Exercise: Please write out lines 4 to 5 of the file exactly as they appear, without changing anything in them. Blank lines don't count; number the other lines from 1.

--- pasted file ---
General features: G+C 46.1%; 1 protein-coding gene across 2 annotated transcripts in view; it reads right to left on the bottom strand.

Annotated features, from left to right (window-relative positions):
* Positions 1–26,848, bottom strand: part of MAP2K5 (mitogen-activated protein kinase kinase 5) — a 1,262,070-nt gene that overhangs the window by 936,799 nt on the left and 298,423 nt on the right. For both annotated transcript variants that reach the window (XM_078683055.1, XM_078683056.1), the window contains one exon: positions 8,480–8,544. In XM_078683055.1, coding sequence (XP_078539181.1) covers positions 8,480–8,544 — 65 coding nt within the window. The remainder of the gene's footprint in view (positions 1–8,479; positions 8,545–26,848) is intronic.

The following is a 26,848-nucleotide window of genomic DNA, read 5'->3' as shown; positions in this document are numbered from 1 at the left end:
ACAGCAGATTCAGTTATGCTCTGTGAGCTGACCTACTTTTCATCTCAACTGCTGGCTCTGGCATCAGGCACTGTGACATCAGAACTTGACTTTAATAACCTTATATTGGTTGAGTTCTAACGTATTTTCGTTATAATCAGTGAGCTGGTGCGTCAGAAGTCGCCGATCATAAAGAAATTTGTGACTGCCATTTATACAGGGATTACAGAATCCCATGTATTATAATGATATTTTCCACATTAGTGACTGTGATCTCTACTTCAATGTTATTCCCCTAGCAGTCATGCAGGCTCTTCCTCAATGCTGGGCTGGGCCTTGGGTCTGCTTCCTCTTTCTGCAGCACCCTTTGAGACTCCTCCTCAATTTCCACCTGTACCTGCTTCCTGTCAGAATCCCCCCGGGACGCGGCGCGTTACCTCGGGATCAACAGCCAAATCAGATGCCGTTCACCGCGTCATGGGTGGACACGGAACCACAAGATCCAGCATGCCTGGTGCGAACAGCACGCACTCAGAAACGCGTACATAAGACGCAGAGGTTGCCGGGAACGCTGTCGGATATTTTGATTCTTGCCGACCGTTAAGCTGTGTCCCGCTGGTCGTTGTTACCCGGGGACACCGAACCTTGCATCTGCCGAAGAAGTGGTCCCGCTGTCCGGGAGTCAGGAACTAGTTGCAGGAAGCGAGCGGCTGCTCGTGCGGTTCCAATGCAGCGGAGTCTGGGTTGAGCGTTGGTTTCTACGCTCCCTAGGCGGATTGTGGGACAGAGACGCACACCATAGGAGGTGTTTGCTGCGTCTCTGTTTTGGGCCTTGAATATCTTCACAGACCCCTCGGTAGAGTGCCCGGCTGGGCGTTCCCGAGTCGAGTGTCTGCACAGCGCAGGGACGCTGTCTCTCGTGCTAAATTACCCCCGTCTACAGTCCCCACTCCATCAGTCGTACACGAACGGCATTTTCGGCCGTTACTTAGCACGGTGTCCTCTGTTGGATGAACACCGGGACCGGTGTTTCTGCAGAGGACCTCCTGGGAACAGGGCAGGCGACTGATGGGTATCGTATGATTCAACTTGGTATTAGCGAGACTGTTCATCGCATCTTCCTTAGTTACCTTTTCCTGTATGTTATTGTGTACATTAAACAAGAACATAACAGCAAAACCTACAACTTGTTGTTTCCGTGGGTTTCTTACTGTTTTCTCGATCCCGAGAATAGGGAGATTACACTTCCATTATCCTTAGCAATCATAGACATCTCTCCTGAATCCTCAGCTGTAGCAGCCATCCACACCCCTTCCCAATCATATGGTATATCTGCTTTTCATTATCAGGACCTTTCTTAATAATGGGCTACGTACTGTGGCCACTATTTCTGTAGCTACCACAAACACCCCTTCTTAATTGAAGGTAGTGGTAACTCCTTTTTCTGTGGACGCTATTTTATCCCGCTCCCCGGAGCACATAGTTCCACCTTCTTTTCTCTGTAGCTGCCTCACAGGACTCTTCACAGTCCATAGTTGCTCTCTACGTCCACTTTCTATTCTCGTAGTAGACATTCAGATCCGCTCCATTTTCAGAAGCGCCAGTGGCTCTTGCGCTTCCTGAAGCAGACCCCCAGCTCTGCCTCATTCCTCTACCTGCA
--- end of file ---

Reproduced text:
The following is a 26,848-nucleotide window of genomic DNA, read 5'->3' as shown; positions in this document are numbered from 1 at the left end:
ACAGCAGATTCAGTTATGCTCTGTGAGCTGACCTACTTTTCATCTCAACTGCTGGCTCTGGCATCAGGCACTGTGACATCAGAACTTGACTTTAATAACCTTATATTGGTTGAGTTCTAACGTATTTTCGTTATAATCAGTGAGCTGGTGCGTCAGAAGTCGCCGATCATAAAGAAATTTGTGACTGCCATTTATACAGGGATTACAGAATCCCATGTATTATAATGATATTTTCCACATTAGTGACTGTGATCTCTACTTCAATGTTATTCCCCTAGCAGTCATGCAGGCTCTTCCTCAATGCTGGGCTGGGCCTTGGGTCTGCTTCCTCTTTCTGCAGCACCCTTTGAGACTCCTCCTCAATTTCCACCTGTACCTGCTTCCTGTCAGAATCCCCCCGGGACGCGGCGCGTTACCTCGGGATCAACAGCCAAATCAGATGCCGTTCACCGCGTCATGGGTGGACACGGAACCACAAGATCCAGCATGCCTGGTGCGAACAGCACGCACTCAGAAACGCGTACATAAGACGCAGAGGTTGCCGGGAACGCTGTCGGATATTTTGATTCTTGCCGACCGTTAAGCTGTGTCCCGCTGGTCGTTGTTACCCGGGGACACCGAACCTTGCATCTGCCGAAGAAGTGGTCCCGCTGTCCGGGAGTCAGGAACTAGTTGCAGGAAGCGAGCGGCTGCTCGTGCGGTTCCAATGCAGCGGAGTCTGGGTTGAGCGTTGGTTTCTACGCTCCCTAGGCGGATTGTGGGACAGAGACGCACACCATAGGAGGTGTTTGCTGCGTCTCTGTTTTGGGCCTTGAATATCTTCACAGACCCCTCGGTAGAGTGCCCGGCTGGGCGTTCCCGAGTCGAGTGTCTGCACAGCGCAGGGACGCTGTCTCTCGTGCTAAATTACCCCCGTCTACAGTCCCCACTCCATCAGTCGTACACGAACGGCATTTTCGGCCGTTACTTAGCACGGTGTCCTCTGTTGGATGAACACCGGGACCGGTGTTTCTGCAGAGGACCTCCTGGGAACAGGGCAGGCGACTGATGGGTATCGTATGATTCAACTTGGTATTAGCGAGACTGTTCATCGCATCTTCCTTAGTTACCTTTTCCTGTATGTTATTGTGTACATTAAACAAGAACATAACAGCAAAACCTACAACTTGTTGTTTCCGTGGGTTTCTTACTGTTTTCTCGATCCCGAGAATAGGGAGATTACACTTCCATTATCCTTAGCAATCATAGACATCTCTCCTGAATCCTCAGCTGTAGCAGCCATCCACACCCCTTCCCAATCATATGGTATATCTGCTTTTCATTATCAGGACCTTTCTTAATAATGGGCTACGTACTGTGGCCACTATTTCTGTAGCTACCACAAACACCCCTTCTTAATTGAAGGTAGTGGTAACTCCTTTTTCTGTGGACGCTATTTTATCCCGCTCCCCGGAGCACATAGTTCCACCTTCTTTTCTCTGTAGCTGCCTCACAGGACTCTTCACAGTCCATAGTTGCTCTCTACGTCCACTTTCTATTCTCGTAGTAGACATTCAGATCCGCTCCATTTTCAGAAGCGCCAGTGGCTCTTGCGCTTCCTGAAGCAGACCCCCAGCTCTGCCTCATTCCTCTACCTGCA